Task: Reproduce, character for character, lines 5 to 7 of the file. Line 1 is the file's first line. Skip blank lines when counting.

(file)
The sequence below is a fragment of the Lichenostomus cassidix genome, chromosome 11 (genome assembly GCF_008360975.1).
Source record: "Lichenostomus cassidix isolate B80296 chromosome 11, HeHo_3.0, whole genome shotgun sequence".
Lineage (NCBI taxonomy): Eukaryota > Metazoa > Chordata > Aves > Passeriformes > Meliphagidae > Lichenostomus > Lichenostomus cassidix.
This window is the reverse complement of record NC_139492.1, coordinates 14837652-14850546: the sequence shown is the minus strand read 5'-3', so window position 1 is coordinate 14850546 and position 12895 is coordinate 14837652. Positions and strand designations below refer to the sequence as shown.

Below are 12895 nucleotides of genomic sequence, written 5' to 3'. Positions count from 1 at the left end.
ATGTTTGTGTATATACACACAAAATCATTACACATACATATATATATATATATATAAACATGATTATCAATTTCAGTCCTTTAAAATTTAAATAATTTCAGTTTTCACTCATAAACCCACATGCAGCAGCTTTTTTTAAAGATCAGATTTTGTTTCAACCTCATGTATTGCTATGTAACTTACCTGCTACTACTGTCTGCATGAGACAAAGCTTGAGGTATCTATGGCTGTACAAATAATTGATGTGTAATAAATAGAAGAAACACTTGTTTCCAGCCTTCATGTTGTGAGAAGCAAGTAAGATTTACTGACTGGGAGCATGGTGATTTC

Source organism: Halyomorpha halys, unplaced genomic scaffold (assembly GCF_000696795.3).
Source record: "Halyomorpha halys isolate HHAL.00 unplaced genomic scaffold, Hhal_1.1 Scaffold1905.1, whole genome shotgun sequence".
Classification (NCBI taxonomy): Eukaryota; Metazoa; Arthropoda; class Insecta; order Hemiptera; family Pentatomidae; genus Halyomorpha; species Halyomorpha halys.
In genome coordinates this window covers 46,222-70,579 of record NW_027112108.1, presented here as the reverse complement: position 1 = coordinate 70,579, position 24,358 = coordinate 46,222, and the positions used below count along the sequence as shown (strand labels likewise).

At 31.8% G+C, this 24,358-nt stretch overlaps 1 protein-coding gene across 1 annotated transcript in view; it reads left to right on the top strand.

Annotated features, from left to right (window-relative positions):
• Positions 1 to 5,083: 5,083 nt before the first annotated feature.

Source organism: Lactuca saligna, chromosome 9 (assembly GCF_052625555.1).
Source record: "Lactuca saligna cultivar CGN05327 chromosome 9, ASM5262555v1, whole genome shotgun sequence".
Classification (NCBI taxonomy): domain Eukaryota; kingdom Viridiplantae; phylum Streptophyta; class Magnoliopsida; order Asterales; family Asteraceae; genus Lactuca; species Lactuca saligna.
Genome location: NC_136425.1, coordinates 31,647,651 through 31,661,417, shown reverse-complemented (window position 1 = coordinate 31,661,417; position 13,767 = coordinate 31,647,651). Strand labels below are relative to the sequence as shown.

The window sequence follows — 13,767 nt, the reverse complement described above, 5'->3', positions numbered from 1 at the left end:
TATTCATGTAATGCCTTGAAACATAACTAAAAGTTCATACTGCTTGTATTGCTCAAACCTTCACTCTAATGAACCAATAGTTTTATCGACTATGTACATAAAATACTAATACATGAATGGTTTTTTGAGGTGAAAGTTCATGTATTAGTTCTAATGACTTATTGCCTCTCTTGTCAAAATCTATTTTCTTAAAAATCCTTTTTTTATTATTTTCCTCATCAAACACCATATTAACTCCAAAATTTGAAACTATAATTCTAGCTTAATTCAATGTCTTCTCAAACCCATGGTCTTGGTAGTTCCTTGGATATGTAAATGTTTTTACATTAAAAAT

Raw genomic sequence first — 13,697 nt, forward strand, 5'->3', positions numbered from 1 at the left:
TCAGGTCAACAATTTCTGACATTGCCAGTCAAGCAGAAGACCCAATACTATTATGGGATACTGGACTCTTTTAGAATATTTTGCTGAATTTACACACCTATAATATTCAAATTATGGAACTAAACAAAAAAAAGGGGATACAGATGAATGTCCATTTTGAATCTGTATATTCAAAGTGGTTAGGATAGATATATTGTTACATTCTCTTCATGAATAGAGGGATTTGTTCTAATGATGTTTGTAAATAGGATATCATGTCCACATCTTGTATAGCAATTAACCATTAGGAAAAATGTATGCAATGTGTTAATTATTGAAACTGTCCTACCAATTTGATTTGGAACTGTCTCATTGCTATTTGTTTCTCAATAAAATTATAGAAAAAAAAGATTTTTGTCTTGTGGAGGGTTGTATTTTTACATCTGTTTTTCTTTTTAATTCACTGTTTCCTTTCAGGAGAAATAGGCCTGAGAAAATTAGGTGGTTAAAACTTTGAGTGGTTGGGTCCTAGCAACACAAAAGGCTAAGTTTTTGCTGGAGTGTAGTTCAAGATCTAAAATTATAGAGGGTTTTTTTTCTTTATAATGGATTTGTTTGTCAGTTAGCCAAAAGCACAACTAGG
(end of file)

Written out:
Below are 12895 nucleotides of genomic sequence, written 5' to 3'. Positions count from 1 at the left end.
ATGTTTGTGTATATACACACAAAATCATTACACATACATATATATATATATATATAAACATGATTATCAATTTCAGTCCTTTAAAATTTAAATAATTTCAGTTTTCACTCATAAACCCACATGCAGCAGCTTTTTTTAAAGATCAGATTTTGTTTCAACCTCATGTATTGCTATGTAACTTACCTGCTACTACTGTCTGCATGAGACAAAGCTTGAGGTATCTATGGCTGTACAAATAATTGATGTGTAATAAATAGAAGAAACACTTGTTTCCAGCCTTCATGTTGTGAGAAGCAAGTAAGATTTACTGACTGGGAGCATGGTGATTTC

Source organism: Halyomorpha halys, unplaced genomic scaffold (assembly GCF_000696795.3).